Seeing Alien in Theatres for the 45th Anniversary Was an Incredible Experience

Ridley Scott’s Alien turns 45 years old this year, and the theater closest to me was showing the film for Alien Day on April 26. So, I decided I needed to see Alien in the theater for the first time, and it was even better than I was expecting. 

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Alien Is a Survival Horror Classic

Fans of sci-fi and horror likely hold the Alien series in high regard. One of the best things about the franchise is that the different films in it fit into different genres. While James Cameron’s Aliens is much more a sci-fi action movie, Scott’s Alien films embrace the horror aspects of science fiction. The upcoming Alien: Romulus looks to continue that trend, as director Fedé Alvarez has a distinguished horror background. His prior work includes Evil Dead (2013) and Don’t Breathe.

Alien’s plot sees the crew of the Nostromo, a commercial spacecraft, making an unplanned stop at the behest of their parent company. They bring an unwanted visitor back to the ship, which proves to be one of the most advanced killing machines in existence. Ellen Ripley, played by Sigourney Weaver, attempts to help the crew survive.

Alien relies heavily on a feeling of claustrophobia to create tension, and Scott accomplishes this effect masterfully. On the big screen, it’s even better. The opening credits of Alien take us on a tour of the Nostromo, the ship that Ripley and the rest of the crew are traveling on. Right away, the audience can feel the isolation and confined nature of the ship. Before we meet a single character, the environment is established as a star of the film.

The Theater Experience

The inside of the ship in Alien.

April 26 is Alien Day because the planet where the crew of the Nostromo encounters the Xenomorph is LV-426. I love it when days or events happen that allow a fandom to celebrate. There’s so much negativity in public discourse that having an excuse to see Alien in theaters was such a breath of fresh air. A lot of people where I live apparently think the same way. In a late afternoon showing, the theater was about three-quarters full.

I’m not old enough to have seen Alien when it premiered, so this was the first time I’ve seen the film in the theater. So many of my favorite movies are from the 1980s or early ’90s, and I didn’t get to see them on the big screen. I feel like these re-releases are made with people like me in mind, and it’s great. When the grainy 20th Century Fox logo hit the screen, there was actually applause in the theater. I had only seen that before when a new Star Wars movie premiered or when I saw Avengers: Endgame on opening day.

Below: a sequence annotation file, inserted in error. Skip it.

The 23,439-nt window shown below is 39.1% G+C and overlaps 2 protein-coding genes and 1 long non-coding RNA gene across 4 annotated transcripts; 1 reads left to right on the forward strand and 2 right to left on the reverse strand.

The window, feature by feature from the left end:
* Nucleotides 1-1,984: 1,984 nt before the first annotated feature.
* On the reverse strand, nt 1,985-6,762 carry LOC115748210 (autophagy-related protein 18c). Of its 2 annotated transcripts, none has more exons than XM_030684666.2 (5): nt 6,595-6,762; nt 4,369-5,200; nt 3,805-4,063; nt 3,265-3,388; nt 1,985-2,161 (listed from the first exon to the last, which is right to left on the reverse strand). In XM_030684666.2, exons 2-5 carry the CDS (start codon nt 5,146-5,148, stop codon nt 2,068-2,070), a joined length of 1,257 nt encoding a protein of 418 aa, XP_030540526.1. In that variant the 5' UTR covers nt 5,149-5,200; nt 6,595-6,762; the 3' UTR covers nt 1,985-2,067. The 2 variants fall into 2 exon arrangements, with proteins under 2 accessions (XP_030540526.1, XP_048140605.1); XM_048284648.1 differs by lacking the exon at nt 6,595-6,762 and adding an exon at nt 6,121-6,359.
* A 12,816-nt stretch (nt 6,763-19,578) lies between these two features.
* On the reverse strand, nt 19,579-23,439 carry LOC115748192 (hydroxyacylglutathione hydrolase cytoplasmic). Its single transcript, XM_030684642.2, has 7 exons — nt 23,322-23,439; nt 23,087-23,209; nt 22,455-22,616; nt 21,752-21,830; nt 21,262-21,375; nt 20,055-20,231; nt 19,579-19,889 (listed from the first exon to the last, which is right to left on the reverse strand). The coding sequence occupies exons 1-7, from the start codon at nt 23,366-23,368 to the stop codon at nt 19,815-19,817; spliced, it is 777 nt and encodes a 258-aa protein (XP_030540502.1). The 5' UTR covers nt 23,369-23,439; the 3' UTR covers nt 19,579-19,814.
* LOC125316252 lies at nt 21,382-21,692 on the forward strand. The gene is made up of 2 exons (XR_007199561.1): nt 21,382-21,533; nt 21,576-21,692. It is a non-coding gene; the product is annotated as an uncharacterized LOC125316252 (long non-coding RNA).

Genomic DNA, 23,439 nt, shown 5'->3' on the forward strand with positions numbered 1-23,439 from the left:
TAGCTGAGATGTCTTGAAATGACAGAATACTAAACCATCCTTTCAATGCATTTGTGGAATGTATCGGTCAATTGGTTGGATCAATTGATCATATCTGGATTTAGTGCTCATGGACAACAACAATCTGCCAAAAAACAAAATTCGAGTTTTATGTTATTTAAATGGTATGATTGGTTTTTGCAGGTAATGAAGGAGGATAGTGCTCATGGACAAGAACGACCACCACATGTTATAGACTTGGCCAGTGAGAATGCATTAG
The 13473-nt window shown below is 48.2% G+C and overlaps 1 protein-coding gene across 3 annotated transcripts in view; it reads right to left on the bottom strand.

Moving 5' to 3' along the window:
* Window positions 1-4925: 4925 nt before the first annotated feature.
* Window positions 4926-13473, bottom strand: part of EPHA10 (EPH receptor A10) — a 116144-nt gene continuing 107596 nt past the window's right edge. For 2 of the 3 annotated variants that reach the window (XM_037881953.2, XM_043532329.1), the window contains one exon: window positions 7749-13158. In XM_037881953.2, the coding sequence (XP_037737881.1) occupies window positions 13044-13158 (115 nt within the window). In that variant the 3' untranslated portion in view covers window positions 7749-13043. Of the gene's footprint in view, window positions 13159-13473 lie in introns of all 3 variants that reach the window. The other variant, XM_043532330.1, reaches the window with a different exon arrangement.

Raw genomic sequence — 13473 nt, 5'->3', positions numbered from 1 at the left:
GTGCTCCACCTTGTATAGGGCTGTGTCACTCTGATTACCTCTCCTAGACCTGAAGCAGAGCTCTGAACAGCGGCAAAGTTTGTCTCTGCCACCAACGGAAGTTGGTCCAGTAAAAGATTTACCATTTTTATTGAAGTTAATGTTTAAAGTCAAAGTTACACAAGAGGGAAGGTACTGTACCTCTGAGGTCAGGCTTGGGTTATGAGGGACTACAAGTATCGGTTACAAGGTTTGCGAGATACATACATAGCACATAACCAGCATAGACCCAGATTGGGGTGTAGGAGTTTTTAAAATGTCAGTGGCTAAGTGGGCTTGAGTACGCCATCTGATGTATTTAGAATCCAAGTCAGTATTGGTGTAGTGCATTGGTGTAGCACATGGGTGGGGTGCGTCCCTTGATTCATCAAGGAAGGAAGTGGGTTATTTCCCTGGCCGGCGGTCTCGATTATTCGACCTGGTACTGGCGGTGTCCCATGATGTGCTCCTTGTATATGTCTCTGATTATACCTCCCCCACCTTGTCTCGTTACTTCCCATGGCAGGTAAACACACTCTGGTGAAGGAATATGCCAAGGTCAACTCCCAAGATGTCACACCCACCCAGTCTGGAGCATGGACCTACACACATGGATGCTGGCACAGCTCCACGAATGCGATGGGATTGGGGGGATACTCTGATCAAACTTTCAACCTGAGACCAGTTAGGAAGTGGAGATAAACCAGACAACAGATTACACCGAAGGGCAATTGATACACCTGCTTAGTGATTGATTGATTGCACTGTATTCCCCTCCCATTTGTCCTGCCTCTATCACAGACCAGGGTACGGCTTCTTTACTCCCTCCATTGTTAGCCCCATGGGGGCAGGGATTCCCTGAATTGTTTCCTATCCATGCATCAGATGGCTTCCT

Related: How Do Xenomorphs See in the Alien Movies?

There were even a few chuckles in the crowd when the captain visited the computer, which is called Mother. I always enjoy revisiting movies that try to predict future technology decades after their release. Needless to say, Alien’s vision of future technology is pretty far off. So is half the crew lighting up cigarettes at the dinner table on the ship. Alien doesn’t get everything wrong, though. The depiction of corporate greed and the powerful seeing the working class as expendable still resonates 45 years later.

Classic moments from the film still got good reactions from the audience. The iconic scene where the Xenomorph emerges from Kane’s chest cavity drew gasps. So did the moments of high tension where the crew attempts to find and kill the alien before it can eliminate them all. At the climax of the film, when the alien is almost blending into the decor of the shuttle, I could tell that a few people were seeing Alien for the first time.

An Enduring Franchise

Ripley and the crew in Alien.

Not many movie franchises stay relevant for 45 years. Alien joins heavyweights like Star WarsStar Trek, and James Bond in that club. Movie fans know that Hollywood is home to a copycat industry. Alien was made in the years when studios scrambled to capitalize on the success of Star Wars. Paramount resurrected Star Trek in 1979 to capitalize on it. Even James Bond went to space in 1979 in the unfortunate MoonrakerStar Trek and James Bond were established franchises that could recover from their 1979 missteps, but Alien was new. It had to stand on its own and engage audiences.

It did exactly that. Yes, it was horror in space. In 1979, producers could attract an audience to a film because it has elements Star Wars has. For people to still go to the theater to watch that movie in 2024, it had to have actually delivered. And with strong performances by Sigourney Weaver and the rest of the cast and an outstanding environment that inspired tension, Alien delivered in a big way.

Before you see Alien: Romulus this year, you should watch the original Alien again. If you get a chance to see it on the big screen, take advantage of it. The claustrophobia and tension are only amplified by the theater experience, and it is Scott at his best. You’ll be glad you did it. I certainly was.

Alien: Romulus hits theaters Aug 16.


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Author
Tyler Erickson
Contributor at The Escapist and has been writing about games and entertainment for over 10 years. I love FPS games, action/adventure, and sports games. In entertainment, I write about everything Star Wars, comics, action and horror movies, and fantasy and horror books. I have also written for GameRant, TheXboxHub, and Strangely Awesome Games. Podcaster and streamer, and always happy to talk games or entertainment, so follow me on socials!